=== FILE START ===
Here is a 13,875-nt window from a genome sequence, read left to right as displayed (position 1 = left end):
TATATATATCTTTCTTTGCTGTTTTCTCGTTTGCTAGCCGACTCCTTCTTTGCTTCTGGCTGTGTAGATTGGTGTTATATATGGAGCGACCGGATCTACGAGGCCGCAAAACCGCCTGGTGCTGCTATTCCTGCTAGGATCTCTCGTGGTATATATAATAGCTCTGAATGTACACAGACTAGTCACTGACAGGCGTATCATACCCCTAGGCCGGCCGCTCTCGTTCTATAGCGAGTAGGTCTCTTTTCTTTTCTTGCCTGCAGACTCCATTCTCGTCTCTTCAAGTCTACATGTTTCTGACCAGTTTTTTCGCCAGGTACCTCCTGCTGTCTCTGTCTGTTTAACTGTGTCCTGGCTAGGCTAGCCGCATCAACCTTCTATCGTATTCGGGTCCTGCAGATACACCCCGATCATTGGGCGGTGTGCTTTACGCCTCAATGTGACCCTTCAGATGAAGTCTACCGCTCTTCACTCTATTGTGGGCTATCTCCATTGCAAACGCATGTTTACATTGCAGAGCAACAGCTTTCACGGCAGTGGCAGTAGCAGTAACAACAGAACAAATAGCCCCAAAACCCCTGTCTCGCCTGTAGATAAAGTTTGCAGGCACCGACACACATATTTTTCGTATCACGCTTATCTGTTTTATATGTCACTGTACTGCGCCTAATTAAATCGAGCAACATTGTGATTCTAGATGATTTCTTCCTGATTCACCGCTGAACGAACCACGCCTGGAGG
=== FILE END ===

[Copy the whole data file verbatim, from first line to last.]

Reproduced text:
Here is a 13,875-nt window from a genome sequence, read left to right as displayed (position 1 = left end):
TATATATATCTTTCTTTGCTGTTTTCTCGTTTGCTAGCCGACTCCTTCTTTGCTTCTGGCTGTGTAGATTGGTGTTATATATGGAGCGACCGGATCTACGAGGCCGCAAAACCGCCTGGTGCTGCTATTCCTGCTAGGATCTCTCGTGGTATATATAATAGCTCTGAATGTACACAGACTAGTCACTGACAGGCGTATCATACCCCTAGGCCGGCCGCTCTCGTTCTATAGCGAGTAGGTCTCTTTTCTTTTCTTGCCTGCAGACTCCATTCTCGTCTCTTCAAGTCTACATGTTTCTGACCAGTTTTTTCGCCAGGTACCTCCTGCTGTCTCTGTCTGTTTAACTGTGTCCTGGCTAGGCTAGCCGCATCAACCTTCTATCGTATTCGGGTCCTGCAGATACACCCCGATCATTGGGCGGTGTGCTTTACGCCTCAATGTGACCCTTCAGATGAAGTCTACCGCTCTTCACTCTATTGTGGGCTATCTCCATTGCAAACGCATGTTTACATTGCAGAGCAACAGCTTTCACGGCAGTGGCAGTAGCAGTAACAACAGAACAAATAGCCCCAAAACCCCTGTCTCGCCTGTAGATAAAGTTTGCAGGCACCGACACACATATTTTTCGTATCACGCTTATCTGTTTTATATGTCACTGTACTGCGCCTAATTAAATCGAGCAACATTGTGATTCTAGATGATTTCTTCCTGATTCACCGCTGAACGAACCACGCCTGGAGG